Saturday, 18 January 2014

D is for Dans

One particulardans’ (dance in English) stands out in my mind. In 1996 I attended the international Quaker gathering on Barnens Ö (Children’s Island) in Sweden, and while there came into contact with Swedish Quakers for the first time. The first night of the gathering was memorable. After supper in our particular house (the participants lived in various houses spread over the site) the host announced that the dishwasher wasn’t working and could she please have a few volunteers to wash the dishes by hand. As I enjoy washing-up my arm shot up into the air, along with those of a few others.

There were a lot of dishes and pots and pans to wash, and it took quite a bit of time to get everything clean and dried. As we worked we chatted and got to know each other a little better. We came from different countries, so our curiosity was great. When everything was finished, and the kitchen area had emptied, Gunnar remarked on how much space there was now that everyone had gone. I responded by saying that yes, we could even dance in it! What an idea, said Gunnar, and we promptly began to do just that!

That spontaneous ‘dans’ in the kitchen signalled the start of a friendship with Gunnar, and later with his wife, Elfi, that lasted until one and then the other passed away. When I came to Sweden in 1999 as the first Visiting Friend for the Europe and Middle East Section (EMES) of the Friends World Committee for Consultation (FWCC), it was Gunnar who translated a talk that I gave at the Friends Centre in Stockholm and it was Elfi who made sure that I was well and truly cared for during my stay.

If there is any message or moral in this story it is – Dare to Dans! You never know where it might lead.

Sunday, 12 January 2014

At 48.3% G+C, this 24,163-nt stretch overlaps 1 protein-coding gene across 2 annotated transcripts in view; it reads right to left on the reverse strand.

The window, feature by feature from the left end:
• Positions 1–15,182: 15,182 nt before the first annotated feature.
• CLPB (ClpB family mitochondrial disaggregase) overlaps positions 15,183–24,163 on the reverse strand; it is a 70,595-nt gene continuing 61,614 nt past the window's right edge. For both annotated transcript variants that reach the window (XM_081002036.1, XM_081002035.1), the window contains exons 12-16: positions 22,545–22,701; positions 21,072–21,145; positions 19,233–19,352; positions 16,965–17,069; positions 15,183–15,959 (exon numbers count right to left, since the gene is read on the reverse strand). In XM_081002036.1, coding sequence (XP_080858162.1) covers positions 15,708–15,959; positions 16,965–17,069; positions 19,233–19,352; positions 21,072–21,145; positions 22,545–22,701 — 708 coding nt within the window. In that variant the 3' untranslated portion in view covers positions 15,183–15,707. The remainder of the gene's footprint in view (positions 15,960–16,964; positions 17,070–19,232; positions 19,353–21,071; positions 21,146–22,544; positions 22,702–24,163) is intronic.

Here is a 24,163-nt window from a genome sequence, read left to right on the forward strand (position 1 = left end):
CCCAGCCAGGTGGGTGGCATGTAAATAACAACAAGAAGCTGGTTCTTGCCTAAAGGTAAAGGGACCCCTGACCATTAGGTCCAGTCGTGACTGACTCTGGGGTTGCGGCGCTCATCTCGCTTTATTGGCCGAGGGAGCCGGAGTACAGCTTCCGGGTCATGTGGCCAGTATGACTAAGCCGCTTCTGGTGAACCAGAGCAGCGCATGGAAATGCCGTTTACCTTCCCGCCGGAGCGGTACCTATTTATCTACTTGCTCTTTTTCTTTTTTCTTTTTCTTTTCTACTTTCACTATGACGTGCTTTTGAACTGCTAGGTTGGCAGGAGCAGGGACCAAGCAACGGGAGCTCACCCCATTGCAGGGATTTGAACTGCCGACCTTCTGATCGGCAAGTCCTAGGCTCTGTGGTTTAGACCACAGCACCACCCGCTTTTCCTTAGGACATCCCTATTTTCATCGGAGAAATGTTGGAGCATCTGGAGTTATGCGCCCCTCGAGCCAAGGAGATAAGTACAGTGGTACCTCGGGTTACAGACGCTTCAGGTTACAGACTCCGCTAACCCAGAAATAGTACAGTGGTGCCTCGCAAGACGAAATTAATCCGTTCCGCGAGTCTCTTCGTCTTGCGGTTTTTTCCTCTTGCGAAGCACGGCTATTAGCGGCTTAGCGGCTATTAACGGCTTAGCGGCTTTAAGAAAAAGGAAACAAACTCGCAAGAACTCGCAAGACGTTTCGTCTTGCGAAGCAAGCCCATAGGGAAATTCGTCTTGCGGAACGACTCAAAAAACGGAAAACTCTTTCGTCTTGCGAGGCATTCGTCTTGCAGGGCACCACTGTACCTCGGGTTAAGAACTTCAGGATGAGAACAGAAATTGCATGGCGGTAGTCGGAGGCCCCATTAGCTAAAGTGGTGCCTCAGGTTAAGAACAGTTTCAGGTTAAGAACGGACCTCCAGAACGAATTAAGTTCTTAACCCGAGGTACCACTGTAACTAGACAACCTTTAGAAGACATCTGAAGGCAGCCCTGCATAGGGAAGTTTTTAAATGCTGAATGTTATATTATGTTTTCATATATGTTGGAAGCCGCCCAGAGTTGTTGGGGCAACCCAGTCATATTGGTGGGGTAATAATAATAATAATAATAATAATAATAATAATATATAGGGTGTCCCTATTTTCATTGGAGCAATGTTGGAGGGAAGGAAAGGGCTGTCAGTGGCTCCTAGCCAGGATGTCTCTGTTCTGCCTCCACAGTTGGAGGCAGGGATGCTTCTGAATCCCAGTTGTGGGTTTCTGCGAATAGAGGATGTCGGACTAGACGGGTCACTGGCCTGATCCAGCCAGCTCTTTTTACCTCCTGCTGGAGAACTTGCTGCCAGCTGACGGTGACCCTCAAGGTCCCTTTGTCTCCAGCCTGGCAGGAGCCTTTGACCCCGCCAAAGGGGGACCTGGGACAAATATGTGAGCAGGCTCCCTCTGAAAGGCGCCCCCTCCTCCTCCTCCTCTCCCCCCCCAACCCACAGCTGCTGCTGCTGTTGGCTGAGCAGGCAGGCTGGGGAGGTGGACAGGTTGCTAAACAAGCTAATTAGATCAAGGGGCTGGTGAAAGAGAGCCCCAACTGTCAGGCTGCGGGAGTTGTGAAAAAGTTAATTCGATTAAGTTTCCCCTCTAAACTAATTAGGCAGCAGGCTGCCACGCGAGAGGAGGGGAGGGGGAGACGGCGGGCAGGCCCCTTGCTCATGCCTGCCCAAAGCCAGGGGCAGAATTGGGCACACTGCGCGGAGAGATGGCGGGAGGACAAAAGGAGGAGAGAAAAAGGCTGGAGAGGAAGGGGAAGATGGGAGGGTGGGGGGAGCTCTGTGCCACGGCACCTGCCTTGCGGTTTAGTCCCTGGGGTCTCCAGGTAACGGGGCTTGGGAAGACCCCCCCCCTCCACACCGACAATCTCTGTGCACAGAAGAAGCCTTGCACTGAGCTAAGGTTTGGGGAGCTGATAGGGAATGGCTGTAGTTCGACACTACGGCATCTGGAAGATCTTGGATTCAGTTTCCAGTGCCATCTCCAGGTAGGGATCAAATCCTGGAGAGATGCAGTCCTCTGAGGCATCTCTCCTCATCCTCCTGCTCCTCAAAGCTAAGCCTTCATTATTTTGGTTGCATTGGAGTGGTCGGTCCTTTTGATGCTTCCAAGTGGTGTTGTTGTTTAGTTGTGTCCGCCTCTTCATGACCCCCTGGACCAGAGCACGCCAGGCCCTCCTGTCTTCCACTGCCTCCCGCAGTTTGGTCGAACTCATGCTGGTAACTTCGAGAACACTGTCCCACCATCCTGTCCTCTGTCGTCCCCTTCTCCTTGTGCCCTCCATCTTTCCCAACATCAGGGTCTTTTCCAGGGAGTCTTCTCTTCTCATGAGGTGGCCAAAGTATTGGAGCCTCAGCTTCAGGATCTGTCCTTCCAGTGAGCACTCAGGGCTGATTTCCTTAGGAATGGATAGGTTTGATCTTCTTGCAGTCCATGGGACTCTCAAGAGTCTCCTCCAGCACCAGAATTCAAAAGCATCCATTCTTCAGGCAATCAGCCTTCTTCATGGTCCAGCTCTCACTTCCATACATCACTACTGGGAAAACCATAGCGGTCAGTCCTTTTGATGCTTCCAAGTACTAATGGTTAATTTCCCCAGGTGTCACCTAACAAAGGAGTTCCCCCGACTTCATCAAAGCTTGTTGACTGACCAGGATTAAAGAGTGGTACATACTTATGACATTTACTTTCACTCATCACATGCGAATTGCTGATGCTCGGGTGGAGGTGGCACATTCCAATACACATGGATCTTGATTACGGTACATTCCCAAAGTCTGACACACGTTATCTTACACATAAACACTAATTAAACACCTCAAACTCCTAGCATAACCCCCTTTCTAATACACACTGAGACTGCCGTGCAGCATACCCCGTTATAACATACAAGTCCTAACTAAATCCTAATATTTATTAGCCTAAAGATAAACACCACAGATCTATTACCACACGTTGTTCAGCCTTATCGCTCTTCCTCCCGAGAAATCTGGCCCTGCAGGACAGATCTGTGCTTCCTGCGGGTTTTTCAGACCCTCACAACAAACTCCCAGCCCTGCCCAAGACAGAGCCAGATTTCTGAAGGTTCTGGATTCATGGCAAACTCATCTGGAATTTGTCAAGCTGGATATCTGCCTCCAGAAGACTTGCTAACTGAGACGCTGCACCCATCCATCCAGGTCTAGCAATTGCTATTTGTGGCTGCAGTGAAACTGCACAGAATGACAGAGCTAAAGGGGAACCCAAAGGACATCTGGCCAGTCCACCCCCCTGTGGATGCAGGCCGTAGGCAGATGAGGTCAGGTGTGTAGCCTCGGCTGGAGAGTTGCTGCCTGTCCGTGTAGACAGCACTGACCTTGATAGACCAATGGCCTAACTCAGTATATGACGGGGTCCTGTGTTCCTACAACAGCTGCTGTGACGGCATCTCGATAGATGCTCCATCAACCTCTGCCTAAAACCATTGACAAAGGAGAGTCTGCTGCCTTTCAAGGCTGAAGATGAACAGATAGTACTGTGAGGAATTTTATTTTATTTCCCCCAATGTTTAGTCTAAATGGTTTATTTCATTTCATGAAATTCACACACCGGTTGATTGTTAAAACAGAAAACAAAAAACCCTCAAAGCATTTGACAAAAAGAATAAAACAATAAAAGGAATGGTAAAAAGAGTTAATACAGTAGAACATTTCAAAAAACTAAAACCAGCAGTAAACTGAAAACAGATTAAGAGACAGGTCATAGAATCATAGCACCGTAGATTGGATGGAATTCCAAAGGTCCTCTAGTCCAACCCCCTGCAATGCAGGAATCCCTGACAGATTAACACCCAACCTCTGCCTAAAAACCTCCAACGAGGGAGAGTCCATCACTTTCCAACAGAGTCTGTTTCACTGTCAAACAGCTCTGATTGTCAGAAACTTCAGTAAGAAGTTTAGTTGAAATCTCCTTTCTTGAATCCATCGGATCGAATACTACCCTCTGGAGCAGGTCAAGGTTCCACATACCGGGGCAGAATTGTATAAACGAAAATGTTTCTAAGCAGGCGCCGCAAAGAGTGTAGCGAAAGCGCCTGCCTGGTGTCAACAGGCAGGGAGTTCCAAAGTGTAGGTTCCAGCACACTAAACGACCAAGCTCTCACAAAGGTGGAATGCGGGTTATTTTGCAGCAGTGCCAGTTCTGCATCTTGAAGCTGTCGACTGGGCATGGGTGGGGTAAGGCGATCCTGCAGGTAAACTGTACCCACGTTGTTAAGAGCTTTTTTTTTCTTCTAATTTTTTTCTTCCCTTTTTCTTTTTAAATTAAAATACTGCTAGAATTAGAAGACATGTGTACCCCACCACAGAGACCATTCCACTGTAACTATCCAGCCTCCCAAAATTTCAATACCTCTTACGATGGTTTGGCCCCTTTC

C is for Cirkel

Cirkel, or circle in English, is a form that is well-known to most Quakers. In general, at least in liberal Western European contexts, and as far as the room and numbers allow, Quakers sit in a circle for their Meetings for Worship (‘andakt’ in Swedish – see A). Circles are said to represent trust, security, protection, wholeness, unity and infinity. American Indians regard the circle as a sacred shape that reflects nature and natural phenomena.

How many circles – and cycles – can you identify in nature – and in life?

A circle draws an individual to the centre, where enlightenment can be found. All the points on a circle are equidistant to the centre, and each person in the circle can be seen and acknowledged. Circles often conjure up images of community, connection and inclusion.

You can be inside or outside a circle. Included or excluded. We Quakers like to talk about inclusion, rather than exclusion. However, I remember when I was a warden of a Quaker Meeting House in England and the rap on the knuckles and the resistance I got when I arranged the chairs in a way that made entry into the circle easier for all. How many people do we exclude from our comfortable circles when we resist change, I wonder?

When the small Småland Worship Group comes together for ‘andakt’, standard poodle Irma lies inside the circle when she feels safe, but stays on the outside and observes when she is unsure. When we met at the home of another dog owner, his dog came into the circle, circled around to each one of us and licked our hands in turn as if to say ‘welcome’. It reminded me of Jesus washing the disciples’ feet. It also took me back in my mind to a Retreat in Sweden that I took part in many years ago, when we participants washed each other's feet.

How do we welcome people into our circles, I wonder? And do we exclude anyone?

Sunday, 5 January 2014

B is for Bön and for Barmhärtig

Bön (pronounced boen) is Swedish for prayer, request, appeal, entreaty, plea or supplication. The verb ‘be’ translates as ask, beg, request, entreat, implore, plead, pray, offer a prayer, say a prayer.